For two days, planes of her air group pounded installations around the Kure naval base. Another fueling retirement came on 26 July, and on 27—28 July, her planes were in the air above Kure again. On 29—30 July, she shifted targets back to the Tokyo area before another fueling retirement and another typhoon took her out of action until the beginning of the first week in August. On 10 August, she sent them back to Tokyo. On 11 and 12 August, another fueling retirement and a typhoon evasion was scheduled. On 13 August, her aircraft hit Tokyo for the last time. On 14 August, she retired to fuel destroyers again; and on 15 August, Japan agreed to capitulate so that all strikes planned for that day were canceled.

From 16—23 August, Yorktown and the other carriers of TF 58 steamed around the waters to the east of Japan awaiting instructions while peace negotiations continued. She began providing that air cover on 25 August and continued to do so until mid-September. After the formal surrender on board battleship Missouri on 2 September, the aircraft carrier also began air-dropping supplies to Allied prisoners of war still living in their prison camps.

She remained there, engaged in upkeep and crew recreation through the end of the month. On 1 October, the carrier stood out of Tokyo Bay on her way to Okinawa. She remained at the air station until 31 October at which time she shifted to Hunters Point Navy Yard to complete minor repairs. On 2 November, while still at the navy yard, she reported to the Service Force, Pacific Fleet, for duty in conjunction with the return of American servicemen to the United States.

That same day, she stood out of San Francisco Bay, bound for Guam on just such a mission. She arrived in Apra Harbor on 15 November and, two days later, got underway with a load of passengers. She arrived back in San Francisco on 30 November. On 8 December, the warship headed back to the Far East. Initially routed to Samar in the Philippines, she was diverted to Manila en route. She arrived in Manila on 26 December and departed there on 29 December. She reached San Francisco again on 13 January Later that month, she moved north to Bremerton, Washington , where she was placed in reserve while still in commission, on 21 June.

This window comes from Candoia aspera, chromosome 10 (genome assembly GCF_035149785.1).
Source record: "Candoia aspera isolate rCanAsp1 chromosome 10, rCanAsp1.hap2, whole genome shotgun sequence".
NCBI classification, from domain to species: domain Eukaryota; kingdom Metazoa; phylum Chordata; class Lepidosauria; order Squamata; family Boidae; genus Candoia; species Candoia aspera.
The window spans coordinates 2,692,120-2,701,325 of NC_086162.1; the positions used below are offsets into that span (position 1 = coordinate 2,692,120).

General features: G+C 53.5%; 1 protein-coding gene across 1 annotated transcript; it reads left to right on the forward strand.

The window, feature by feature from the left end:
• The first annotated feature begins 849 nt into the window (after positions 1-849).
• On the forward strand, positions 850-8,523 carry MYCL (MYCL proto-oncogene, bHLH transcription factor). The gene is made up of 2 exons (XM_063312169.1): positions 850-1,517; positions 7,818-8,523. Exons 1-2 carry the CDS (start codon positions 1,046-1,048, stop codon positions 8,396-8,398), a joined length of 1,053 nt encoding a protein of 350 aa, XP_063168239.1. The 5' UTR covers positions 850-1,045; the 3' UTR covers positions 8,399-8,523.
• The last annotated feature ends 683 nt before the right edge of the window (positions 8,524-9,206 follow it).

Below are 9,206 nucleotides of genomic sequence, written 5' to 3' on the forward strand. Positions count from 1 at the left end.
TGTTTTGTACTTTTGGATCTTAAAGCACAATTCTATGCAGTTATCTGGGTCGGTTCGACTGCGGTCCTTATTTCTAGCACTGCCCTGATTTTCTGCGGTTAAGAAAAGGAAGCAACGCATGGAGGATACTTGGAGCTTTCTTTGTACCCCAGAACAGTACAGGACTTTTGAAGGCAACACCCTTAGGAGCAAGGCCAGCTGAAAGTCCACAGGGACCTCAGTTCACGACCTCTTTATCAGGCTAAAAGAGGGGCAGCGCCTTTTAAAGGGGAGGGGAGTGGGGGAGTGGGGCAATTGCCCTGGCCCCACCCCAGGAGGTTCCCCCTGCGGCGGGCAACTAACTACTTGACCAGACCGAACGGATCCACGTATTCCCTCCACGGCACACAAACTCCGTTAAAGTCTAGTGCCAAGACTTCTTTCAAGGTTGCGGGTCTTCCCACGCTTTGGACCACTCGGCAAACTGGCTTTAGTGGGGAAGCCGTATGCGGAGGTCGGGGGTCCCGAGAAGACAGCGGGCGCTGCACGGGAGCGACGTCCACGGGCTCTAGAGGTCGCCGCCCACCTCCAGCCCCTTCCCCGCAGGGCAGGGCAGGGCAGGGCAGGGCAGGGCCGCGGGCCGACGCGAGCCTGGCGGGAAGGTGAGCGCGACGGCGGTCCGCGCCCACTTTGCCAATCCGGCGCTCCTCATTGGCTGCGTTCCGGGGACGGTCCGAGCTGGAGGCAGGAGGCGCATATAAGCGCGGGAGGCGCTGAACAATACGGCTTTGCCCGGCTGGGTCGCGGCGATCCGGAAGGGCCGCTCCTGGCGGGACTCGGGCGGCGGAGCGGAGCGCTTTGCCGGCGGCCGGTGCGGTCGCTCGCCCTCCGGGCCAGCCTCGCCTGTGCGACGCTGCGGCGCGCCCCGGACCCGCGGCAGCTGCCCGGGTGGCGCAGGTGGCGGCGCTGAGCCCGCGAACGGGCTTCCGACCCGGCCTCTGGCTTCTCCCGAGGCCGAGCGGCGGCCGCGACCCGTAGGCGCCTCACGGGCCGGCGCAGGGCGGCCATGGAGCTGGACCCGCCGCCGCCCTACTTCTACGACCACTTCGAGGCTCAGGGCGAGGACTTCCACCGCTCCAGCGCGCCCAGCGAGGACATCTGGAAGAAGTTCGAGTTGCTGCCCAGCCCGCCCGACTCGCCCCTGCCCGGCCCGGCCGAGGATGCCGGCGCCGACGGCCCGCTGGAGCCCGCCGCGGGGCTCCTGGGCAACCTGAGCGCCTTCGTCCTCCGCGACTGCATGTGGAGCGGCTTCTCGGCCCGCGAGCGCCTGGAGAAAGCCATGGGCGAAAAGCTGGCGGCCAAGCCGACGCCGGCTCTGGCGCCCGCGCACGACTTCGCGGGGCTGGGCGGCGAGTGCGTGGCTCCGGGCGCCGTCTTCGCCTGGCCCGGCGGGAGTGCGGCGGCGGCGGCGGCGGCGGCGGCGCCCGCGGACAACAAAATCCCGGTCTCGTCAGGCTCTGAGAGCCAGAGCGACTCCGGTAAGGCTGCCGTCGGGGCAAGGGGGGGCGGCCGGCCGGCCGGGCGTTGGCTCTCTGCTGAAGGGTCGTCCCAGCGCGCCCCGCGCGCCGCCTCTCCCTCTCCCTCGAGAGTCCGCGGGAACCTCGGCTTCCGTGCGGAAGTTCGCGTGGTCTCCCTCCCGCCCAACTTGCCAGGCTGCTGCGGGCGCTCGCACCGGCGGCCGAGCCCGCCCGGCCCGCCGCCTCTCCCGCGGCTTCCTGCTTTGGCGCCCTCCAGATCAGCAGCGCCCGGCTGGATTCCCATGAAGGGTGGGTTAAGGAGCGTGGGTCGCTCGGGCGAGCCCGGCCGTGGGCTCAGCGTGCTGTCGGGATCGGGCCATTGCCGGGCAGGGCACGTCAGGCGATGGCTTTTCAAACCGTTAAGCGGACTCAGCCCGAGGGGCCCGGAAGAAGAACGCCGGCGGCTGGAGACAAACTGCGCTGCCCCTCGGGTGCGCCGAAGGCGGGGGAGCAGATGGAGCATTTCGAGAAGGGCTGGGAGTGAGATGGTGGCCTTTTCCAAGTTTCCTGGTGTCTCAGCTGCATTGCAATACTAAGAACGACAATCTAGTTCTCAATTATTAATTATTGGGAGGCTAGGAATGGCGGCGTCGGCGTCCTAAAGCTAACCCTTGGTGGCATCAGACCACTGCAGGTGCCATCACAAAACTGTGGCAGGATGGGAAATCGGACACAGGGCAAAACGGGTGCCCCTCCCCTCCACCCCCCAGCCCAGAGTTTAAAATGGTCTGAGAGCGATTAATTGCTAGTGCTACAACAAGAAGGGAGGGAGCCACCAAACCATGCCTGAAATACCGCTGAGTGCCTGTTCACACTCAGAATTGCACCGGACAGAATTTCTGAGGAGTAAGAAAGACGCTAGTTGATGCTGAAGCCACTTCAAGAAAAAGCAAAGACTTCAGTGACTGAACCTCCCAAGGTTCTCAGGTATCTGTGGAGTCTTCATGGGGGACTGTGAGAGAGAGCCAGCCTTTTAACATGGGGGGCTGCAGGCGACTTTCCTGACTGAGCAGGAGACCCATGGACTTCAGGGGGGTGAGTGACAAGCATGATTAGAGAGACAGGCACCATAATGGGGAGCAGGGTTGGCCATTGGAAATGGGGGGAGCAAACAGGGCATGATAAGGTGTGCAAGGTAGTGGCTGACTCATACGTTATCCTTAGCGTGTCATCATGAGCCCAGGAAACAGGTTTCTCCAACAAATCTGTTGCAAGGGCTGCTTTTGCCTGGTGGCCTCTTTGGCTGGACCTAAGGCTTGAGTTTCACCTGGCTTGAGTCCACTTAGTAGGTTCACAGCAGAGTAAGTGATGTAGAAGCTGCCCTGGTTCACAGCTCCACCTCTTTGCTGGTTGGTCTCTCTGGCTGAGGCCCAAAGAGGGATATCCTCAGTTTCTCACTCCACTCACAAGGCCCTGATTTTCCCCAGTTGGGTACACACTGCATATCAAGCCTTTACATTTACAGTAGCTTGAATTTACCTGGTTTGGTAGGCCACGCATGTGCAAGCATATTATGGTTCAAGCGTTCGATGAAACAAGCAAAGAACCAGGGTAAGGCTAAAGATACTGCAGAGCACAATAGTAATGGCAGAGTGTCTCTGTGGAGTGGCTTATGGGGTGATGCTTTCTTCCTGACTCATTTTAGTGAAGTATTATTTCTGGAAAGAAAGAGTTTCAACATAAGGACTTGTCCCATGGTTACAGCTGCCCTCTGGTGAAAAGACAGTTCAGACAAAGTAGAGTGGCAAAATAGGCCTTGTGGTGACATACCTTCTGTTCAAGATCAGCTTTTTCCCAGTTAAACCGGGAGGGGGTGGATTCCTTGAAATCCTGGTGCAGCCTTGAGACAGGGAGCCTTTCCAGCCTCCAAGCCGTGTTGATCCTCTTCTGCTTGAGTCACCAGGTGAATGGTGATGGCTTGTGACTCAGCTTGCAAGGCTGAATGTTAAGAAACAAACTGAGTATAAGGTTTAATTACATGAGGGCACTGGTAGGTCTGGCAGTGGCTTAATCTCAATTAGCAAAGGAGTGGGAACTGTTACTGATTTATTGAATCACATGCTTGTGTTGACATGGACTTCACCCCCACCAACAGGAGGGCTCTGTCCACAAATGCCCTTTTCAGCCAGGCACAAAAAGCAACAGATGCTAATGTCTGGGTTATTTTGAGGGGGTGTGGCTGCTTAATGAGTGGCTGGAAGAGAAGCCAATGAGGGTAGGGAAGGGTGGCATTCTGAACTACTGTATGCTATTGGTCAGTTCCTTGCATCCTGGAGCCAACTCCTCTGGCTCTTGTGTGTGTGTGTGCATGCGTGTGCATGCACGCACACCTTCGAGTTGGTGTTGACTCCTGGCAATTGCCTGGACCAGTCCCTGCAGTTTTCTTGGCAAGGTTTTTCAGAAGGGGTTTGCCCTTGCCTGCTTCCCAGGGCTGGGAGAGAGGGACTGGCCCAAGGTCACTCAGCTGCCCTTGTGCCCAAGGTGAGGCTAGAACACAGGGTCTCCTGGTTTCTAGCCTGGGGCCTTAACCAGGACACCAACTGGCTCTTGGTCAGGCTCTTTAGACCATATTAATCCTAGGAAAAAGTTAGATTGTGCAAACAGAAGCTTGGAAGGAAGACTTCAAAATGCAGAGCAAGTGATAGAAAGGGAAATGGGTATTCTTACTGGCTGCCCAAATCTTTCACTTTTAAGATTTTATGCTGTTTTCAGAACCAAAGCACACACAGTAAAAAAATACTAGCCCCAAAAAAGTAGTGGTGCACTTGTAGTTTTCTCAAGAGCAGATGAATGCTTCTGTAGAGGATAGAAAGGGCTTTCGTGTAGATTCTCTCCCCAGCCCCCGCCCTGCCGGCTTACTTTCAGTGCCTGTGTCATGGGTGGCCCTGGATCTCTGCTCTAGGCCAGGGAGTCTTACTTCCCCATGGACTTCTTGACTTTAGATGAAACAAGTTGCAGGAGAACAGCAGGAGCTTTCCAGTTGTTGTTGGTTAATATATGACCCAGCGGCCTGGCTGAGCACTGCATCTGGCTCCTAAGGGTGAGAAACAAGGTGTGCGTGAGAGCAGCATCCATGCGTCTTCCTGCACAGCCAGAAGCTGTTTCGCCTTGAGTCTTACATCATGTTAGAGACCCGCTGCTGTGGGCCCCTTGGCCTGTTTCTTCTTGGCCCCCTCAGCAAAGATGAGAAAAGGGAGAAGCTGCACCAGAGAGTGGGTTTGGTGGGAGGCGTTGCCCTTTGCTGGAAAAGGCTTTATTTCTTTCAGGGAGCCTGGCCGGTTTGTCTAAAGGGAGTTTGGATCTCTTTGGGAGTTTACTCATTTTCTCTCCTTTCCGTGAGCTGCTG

She remained there in that status through the end of the year.

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In June , she was ordered reactivated, and work began on her at Puget Sound. On 15 December , she was placed in commission, in reserve, at Bremerton. Her conversion continued into and she conducted post-conversion trials late in January. The aircraft carrier conducted normal operations along the west coast through most of the summer of She arrived in Pearl Harbor and remained there until 27 August, at which time she continued her voyage west.

On 5 September, the carrier arrived in Yokosuka , Japan. The Korean War armistice had been signed two months earlier; and, therefore, the carrier conducted training operations rather than combat missions.

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She served with TF 77 until 18 February , at which time she stood out of Yokosuka on her way home. She made a stop at Pearl Harbor along the way and then moored at Alameda once more on 3 March. After a brief repair period at Hunters Point Naval Shipyard, Yorktown put to sea to serve as a platform for the filming of the Academy Award nominated short subject documentary film Jet Carrier. She conducted further, more routine, operations along the west coast until 1 July, at which time she headed back to the Orient.

She stopped at Pearl Harbor from 8—28 July before continuing on to Manila, where she arrived on 4 August. Yorktown operated out of the Manila- Subic Bay area, conducting 7th Fleet maneuvers, for the duration of the deployment. She did, however, take periodic breaks from that schedule to make frequent port visits to Yokosuka; and, during the Christmas holidays, she made a liberty call at Hong Kong on the Chinese coast.